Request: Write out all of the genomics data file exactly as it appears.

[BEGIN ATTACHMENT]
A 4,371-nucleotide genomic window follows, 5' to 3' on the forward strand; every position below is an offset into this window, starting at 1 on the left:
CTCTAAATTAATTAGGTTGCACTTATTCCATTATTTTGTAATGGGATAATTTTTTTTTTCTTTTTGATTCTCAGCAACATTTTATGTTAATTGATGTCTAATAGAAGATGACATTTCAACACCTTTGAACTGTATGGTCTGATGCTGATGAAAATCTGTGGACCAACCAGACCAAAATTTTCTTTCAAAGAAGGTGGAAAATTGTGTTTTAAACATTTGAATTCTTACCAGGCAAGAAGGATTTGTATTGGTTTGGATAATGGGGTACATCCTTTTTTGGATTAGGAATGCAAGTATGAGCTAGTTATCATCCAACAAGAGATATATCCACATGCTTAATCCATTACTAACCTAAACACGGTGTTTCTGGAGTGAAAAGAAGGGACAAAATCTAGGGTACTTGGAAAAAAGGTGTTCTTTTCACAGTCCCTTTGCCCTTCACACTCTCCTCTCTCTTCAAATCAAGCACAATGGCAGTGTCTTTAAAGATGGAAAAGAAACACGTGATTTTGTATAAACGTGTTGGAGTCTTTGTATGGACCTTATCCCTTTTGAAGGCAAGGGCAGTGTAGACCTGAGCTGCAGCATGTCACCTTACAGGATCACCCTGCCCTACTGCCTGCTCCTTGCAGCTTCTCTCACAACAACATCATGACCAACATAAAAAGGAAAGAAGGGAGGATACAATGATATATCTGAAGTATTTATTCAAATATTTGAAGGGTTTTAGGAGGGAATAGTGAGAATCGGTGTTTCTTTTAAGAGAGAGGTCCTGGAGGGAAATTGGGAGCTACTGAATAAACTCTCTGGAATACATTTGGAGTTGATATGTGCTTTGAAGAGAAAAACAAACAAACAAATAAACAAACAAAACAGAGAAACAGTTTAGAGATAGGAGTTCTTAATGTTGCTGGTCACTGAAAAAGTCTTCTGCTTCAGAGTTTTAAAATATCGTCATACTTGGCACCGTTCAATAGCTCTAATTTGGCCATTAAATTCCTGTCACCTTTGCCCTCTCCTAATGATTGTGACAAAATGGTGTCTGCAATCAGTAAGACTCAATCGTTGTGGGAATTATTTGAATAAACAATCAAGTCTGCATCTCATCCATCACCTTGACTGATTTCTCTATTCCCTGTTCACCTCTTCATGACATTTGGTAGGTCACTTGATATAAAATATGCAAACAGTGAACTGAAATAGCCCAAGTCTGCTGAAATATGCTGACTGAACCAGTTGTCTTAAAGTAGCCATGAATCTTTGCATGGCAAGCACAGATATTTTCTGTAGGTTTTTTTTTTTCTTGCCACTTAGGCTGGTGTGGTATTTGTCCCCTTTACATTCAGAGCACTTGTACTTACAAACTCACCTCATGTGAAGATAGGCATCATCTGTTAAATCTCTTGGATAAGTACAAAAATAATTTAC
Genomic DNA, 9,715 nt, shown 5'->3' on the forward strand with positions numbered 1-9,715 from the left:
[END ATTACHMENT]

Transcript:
A 4,371-nucleotide genomic window follows, 5' to 3' on the forward strand; every position below is an offset into this window, starting at 1 on the left:
CTCTAAATTAATTAGGTTGCACTTATTCCATTATTTTGTAATGGGATAATTTTTTTTTTCTTTTTGATTCTCAGCAACATTTTATGTTAATTGATGTCTAATAGAAGATGACATTTCAACACCTTTGAACTGTATGGTCTGATGCTGATGAAAATCTGTGGACCAACCAGACCAAAATTTTCTTTCAAAGAAGGTGGAAAATTGTGTTTTAAACATTTGAATTCTTACCAGGCAAGAAGGATTTGTATTGGTTTGGATAATGGGGTACATCCTTTTTTGGATTAGGAATGCAAGTATGAGCTAGTTATCATCCAACAAGAGATATATCCACATGCTTAATCCATTACTAACCTAAACACGGTGTTTCTGGAGTGAAAAGAAGGGACAAAATCTAGGGTACTTGGAAAAAAGGTGTTCTTTTCACAGTCCCTTTGCCCTTCACACTCTCCTCTCTCTTCAAATCAAGCACAATGGCAGTGTCTTTAAAGATGGAAAAGAAACACGTGATTTTGTATAAACGTGTTGGAGTCTTTGTATGGACCTTATCCCTTTTGAAGGCAAGGGCAGTGTAGACCTGAGCTGCAGCATGTCACCTTACAGGATCACCCTGCCCTACTGCCTGCTCCTTGCAGCTTCTCTCACAACAACATCATGACCAACATAAAAAGGAAAGAAGGGAGGATACAATGATATATCTGAAGTATTTATTCAAATATTTGAAGGGTTTTAGGAGGGAATAGTGAGAATCGGTGTTTCTTTTAAGAGAGAGGTCCTGGAGGGAAATTGGGAGCTACTGAATAAACTCTCTGGAATACATTTGGAGTTGATATGTGCTTTGAAGAGAAAAACAAACAAACAAATAAACAAACAAAACAGAGAAACAGTTTAGAGATAGGAGTTCTTAATGTTGCTGGTCACTGAAAAAGTCTTCTGCTTCAGAGTTTTAAAATATCGTCATACTTGGCACCGTTCAATAGCTCTAATTTGGCCATTAAATTCCTGTCACCTTTGCCCTCTCCTAATGATTGTGACAAAATGGTGTCTGCAATCAGTAAGACTCAATCGTTGTGGGAATTATTTGAATAAACAATCAAGTCTGCATCTCATCCATCACCTTGACTGATTTCTCTATTCCCTGTTCACCTCTTCATGACATTTGGTAGGTCACTTGATATAAAATATGCAAACAGTGAACTGAAATAGCCCAAGTCTGCTGAAATATGCTGACTGAACCAGTTGTCTTAAAGTAGCCATGAATCTTTGCATGGCAAGCACAGATATTTTCTGTAGGTTTTTTTTTTTCTTGCCACTTAGGCTGGTGTGGTATTTGTCCCCTTTACATTCAGAGCACTTGTACTTACAAACTCACCTCATGTGAAGATAGGCATCATCTGTTAAATCTCTTGGATAAGTACAAAAATAATTTAC
Genomic DNA, 9,715 nt, shown 5'->3' on the forward strand with positions numbered 1-9,715 from the left: